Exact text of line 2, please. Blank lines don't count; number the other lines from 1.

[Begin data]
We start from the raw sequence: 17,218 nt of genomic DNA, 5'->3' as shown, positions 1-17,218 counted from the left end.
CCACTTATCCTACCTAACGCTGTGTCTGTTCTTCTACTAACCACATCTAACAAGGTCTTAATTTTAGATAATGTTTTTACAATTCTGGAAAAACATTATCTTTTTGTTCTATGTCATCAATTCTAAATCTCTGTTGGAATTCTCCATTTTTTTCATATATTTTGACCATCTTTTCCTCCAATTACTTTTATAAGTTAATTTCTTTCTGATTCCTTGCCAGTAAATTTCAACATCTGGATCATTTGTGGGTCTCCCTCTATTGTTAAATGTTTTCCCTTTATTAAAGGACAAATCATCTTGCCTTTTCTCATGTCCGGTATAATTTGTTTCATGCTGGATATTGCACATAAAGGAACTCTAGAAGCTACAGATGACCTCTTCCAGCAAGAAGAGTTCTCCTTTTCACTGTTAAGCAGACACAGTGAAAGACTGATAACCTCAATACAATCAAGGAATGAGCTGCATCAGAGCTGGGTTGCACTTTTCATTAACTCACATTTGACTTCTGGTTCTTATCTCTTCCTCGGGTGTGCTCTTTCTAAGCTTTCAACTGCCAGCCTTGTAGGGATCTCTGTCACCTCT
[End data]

CCACTTATCCTACCTAACGCTGTGTCTGTTCTTCTACTAACCACATCTAACAAGGTCTTAATTTTAGATAATGTTTTTACAATTCTGGAAAAACATTATCTTTTTGTTCTATGTCATCAATTCTAAATCTCTGTTGGAATTCTCCATTTTTTTCATATATTTTGACCATCTTTTCCTCCAATTACTTTTATAAGTTAATTTCTTTCTGATTCCTTGCCAGTAAATTTCAACATCTGGATCATTTGTGGGTCTCCCTCTATTGTTAAATGTTTTCCCTTTATTAAAGGACAAATCATCTTGCCTTTTCTCATGTCCGGTATAATTTGTTTCATGCTGGATATTGCACATAAAGGAACTCTAGAAGCTACAGATGACCTCTTCCAGCAAGAAGAGTTCTCCTTTTCACTGTTAAGCAGACACAGTGAAAGACTGATAACCTCAATACAATCAAGGAATGAGCTGCATCAGAGCTGGGTTGCACTTTTCATTAACTCACATTTGACTTCTGGTTCTTATCTCTTCCTCGGGTGTGCTCTTTCTAAGCTTTCAACTGCCAGCCTTGTAGGGATCTCTGTCACCTCT